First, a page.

Reduced to essentials, the system of the present invention compares the individual elapsed time between a pulse and the immediately preceding pulse with the average elapsed time between a series of pulses. If this individual elapsed time period differs from the average by an excessive amount (lack of overlap of pulses 128 and 131) circuit stage 29 responds.

Slipping of the wheel due to excessive accelerating forces, causing spinning or tum-through can be detected by a modification of the system, as illustrated in connection with FIGS. 7, 8 and 9, where elements similar to those previously described, but additional thereto have been given similar reference numerals, but with a prime mark. Elements previously discussed and described will not be referred to again.

Upon operation of an acceleration controller, such as a gas pedal 23', to cause acceleration of the vehicle, linkage 22 will open a controller 21 located in a fuel injection, or carburetor system for an internal combustion engine. A0 the throttle opens, motor will provide increased torque which, transmitted over a clutch 16' and transmission 17 is applied to shaft 13 to drive the wheel. Wheel 11, as before, has the pulse transducer 18 arranged thereon (which may, if desired, take the form of the arrangement discussed in connection with HO. 6) which provides output pulses to circuit 19'. If the acceleration commanded by controller 23' is excessive, so that wheel 11 may spin, an output signal is obtained from the circuit 19', which is applied to the linkage to the fuel controller 21 or inherently to the fuel controller, to cause a lesser amount of fuel to be supplied to the engine, for example by closing of the throttle valve. Closing of the throttle valve, or decrease of the amount of fuel will lower the torque of motor 15 and thus decrease the acceleration and avoid spinning.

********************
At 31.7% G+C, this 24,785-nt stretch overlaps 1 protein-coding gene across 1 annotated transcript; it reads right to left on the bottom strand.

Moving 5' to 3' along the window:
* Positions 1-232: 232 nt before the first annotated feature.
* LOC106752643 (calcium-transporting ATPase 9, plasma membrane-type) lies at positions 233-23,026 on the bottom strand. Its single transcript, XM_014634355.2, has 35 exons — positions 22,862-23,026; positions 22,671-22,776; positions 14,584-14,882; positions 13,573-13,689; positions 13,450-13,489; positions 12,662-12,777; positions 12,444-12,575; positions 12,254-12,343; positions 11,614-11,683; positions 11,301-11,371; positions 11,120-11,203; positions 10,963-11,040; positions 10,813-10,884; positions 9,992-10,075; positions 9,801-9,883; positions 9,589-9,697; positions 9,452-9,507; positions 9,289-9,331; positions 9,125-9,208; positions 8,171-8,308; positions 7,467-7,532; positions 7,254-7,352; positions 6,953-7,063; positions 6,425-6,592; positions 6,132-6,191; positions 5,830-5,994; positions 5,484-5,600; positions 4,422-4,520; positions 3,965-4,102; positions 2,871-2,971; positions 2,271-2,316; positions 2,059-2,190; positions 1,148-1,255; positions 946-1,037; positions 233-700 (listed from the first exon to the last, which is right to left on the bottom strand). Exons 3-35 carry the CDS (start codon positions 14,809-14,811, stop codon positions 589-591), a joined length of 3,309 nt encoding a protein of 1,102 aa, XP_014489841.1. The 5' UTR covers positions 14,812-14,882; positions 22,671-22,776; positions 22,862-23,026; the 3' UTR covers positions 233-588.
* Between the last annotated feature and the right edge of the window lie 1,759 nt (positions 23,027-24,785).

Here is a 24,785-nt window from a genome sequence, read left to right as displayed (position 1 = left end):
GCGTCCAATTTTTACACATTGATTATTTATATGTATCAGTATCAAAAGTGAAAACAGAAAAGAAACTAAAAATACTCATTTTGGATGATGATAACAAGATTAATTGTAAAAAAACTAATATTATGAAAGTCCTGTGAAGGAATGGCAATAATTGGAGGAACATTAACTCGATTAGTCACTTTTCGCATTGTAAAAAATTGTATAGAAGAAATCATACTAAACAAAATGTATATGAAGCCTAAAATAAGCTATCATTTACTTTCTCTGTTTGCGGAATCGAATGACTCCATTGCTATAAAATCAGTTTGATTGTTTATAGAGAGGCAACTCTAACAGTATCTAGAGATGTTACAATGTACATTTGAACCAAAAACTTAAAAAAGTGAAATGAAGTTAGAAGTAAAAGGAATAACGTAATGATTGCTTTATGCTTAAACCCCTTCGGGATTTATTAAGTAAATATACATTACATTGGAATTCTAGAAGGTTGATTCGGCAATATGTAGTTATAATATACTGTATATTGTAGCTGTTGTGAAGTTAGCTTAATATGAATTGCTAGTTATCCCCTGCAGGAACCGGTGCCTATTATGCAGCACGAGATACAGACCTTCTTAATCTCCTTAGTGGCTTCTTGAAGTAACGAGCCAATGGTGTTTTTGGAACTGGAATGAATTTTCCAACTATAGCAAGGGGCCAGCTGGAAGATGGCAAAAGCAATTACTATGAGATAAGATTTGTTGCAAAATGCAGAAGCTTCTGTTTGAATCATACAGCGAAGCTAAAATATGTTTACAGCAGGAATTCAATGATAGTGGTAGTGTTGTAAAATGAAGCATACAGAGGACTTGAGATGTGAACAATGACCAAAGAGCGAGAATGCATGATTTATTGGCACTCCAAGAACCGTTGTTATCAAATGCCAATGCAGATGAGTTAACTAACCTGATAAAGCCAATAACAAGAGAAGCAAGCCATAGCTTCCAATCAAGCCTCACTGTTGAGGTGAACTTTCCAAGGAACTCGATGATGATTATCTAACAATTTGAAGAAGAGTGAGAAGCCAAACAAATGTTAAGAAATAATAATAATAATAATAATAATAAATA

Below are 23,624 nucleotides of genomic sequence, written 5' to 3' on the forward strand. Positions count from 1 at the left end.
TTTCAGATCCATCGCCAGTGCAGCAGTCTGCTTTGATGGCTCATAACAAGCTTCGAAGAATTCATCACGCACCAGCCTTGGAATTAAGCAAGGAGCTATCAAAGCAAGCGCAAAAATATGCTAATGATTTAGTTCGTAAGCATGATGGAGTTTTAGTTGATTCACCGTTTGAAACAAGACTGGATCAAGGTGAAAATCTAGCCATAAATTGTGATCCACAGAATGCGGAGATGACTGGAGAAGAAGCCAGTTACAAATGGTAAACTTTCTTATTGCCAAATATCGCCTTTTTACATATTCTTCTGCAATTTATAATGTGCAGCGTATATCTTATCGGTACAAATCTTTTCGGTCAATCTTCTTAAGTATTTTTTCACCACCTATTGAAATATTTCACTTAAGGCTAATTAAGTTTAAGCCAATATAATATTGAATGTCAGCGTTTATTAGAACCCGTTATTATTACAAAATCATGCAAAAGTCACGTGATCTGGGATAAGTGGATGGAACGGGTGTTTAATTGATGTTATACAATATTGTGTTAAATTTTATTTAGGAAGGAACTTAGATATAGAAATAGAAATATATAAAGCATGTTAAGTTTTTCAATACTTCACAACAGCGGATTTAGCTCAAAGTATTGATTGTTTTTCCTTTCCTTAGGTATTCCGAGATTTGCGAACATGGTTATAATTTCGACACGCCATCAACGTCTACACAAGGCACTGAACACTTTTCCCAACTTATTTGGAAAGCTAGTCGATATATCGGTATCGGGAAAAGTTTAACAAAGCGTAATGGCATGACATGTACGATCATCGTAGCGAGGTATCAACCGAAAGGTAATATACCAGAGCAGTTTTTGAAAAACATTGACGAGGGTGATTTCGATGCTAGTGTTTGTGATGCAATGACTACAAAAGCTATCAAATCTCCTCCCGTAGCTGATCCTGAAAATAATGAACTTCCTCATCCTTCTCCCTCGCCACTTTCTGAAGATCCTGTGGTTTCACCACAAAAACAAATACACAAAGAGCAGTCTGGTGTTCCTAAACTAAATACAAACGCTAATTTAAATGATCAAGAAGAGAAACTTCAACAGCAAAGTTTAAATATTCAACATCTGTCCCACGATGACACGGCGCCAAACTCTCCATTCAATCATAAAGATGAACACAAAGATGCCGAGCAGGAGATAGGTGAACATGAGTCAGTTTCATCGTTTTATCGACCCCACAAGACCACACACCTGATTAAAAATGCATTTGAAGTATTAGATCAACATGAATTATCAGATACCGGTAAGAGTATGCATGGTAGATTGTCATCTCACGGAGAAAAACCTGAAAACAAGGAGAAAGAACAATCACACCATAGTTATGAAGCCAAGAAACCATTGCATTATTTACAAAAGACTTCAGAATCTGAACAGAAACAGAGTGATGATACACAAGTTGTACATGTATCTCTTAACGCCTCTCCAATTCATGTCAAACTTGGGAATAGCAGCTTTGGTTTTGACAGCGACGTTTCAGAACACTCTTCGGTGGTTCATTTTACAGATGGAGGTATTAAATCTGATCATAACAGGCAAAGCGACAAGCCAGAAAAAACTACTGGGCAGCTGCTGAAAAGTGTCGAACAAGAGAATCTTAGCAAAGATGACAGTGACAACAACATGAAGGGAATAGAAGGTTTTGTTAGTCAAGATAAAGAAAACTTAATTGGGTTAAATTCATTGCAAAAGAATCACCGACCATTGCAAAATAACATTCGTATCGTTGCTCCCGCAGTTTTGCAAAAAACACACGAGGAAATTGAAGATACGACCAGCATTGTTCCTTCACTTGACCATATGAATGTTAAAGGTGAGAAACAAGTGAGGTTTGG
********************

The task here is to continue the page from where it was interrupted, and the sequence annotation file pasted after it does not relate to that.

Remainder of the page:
The operation of the circuit in accordance with FIG. 8 is similar to that in accordance with FIG. 2. A second logic network having two monostable multivibrators 28' and 31' is provided, connected to a NAND-circuit 29'. The additional intcgrating stage 32' individual to the second logic network increases reliability. The length of the output pulses 131, as seen in F 16. 9, can be independent of the length of the output pulses 131 (HO. 5) from circuit 31. FIG. 9 illustrates the output pulses 129 of NAND-gate 29', which, applied over an amplifier 33' control the supply offuel by device 21'.

The present invention has been described in connection with a wheel slip detection device for use in a vehicle operation by an internal combustion engine; the nature of the power supply, and the type of brakes used are independent of the present invention and, without departing from the scope of the inventive concept, suitable design modifications may be made to control any type of prime mover or brake system.